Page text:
However, there are some principles that you should be aware of. The length of the delay in relation to the contract as a whole is likely to be a relevant factor. For example, if a party to a three-year shared office space contract has not had access to the premises for two months, this may be considered insignificant and would not lead to frustration. However, if the contract was valid for six months and the occupation was banned by the government for five months, it is possible that this frustrated the contract. Nor is it easy to demonstrate that the impact of COVID-19 on the contract goes beyond inconveniences, costs and burdens. The execution of the contract must become impossible or radically different. The most obvious example might be when a party has died of COVID-19 and the primary purpose of the contract is the personal rights and obligations of the deceased party. The problem that many businesses are currently facing is uncertainty about the length of the delay caused by Covid-19 and the lack of clarity about the resumption of a number of services – for example, the reopening of closed premises. It is therefore difficult to predict whether the delay caused by Covid-19 will frustrate contracts. The Court recognized that the forced closure of a site following a global event, particularly where leases allow only certain uses that have become impossible, can, in principle, lead to frustration. But even if the premises were completely closed, the frustration would only apply in rare cases. The test remains whether the situation has become so „radically different” from the situation envisaged by the parties at the time of the conclusion of the contract that it would be „unfair” for the contract to continue (The Sea Angel  2 Lloyd`s Rep 517).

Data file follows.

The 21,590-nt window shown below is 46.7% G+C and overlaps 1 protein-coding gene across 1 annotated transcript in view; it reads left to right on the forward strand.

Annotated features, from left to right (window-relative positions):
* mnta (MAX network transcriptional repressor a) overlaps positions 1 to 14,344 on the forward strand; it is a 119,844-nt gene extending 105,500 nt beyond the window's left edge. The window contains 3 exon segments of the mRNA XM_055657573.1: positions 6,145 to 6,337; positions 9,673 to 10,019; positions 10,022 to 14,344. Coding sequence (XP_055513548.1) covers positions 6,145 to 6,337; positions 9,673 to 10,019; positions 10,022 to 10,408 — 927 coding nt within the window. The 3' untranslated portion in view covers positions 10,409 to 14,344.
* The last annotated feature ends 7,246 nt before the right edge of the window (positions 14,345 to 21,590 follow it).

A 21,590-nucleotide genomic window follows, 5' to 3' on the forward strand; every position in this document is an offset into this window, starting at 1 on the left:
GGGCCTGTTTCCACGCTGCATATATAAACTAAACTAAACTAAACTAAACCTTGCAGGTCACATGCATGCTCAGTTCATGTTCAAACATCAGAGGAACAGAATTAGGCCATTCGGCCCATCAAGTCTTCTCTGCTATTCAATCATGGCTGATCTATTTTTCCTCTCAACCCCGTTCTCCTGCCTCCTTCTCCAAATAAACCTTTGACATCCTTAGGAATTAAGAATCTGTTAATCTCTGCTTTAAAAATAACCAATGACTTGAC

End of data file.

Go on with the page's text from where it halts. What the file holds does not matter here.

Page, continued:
Despite the fact that the frustration of the contract is difficult to determine, drafting contracts broad enough to be applied to new situations or circumstances can help parties who want to avoid finding a frustrated contract. For example, force majeure clauses are used in contracts to avoid frustration. These are clauses that suspend performance in the event of incidental events without fault of one of the parties, but maintain the existence of the contract. To avoid finding a frustrated contract, the parties should share the risks as much as possible. It should be noted that the change in circumstances is not the only event that causes frustration of the contract. A radical change in the obligations as they are found in the terms of the contract may ultimately lead to the application of the doctrine. If it is determined that a contact has become frustrated, damages can only be claimed for breaches before the frustration of the contract, which can significantly limit the amount of recovery. In addition, frustration may mean that there is no compensation under a relevant insurance policy.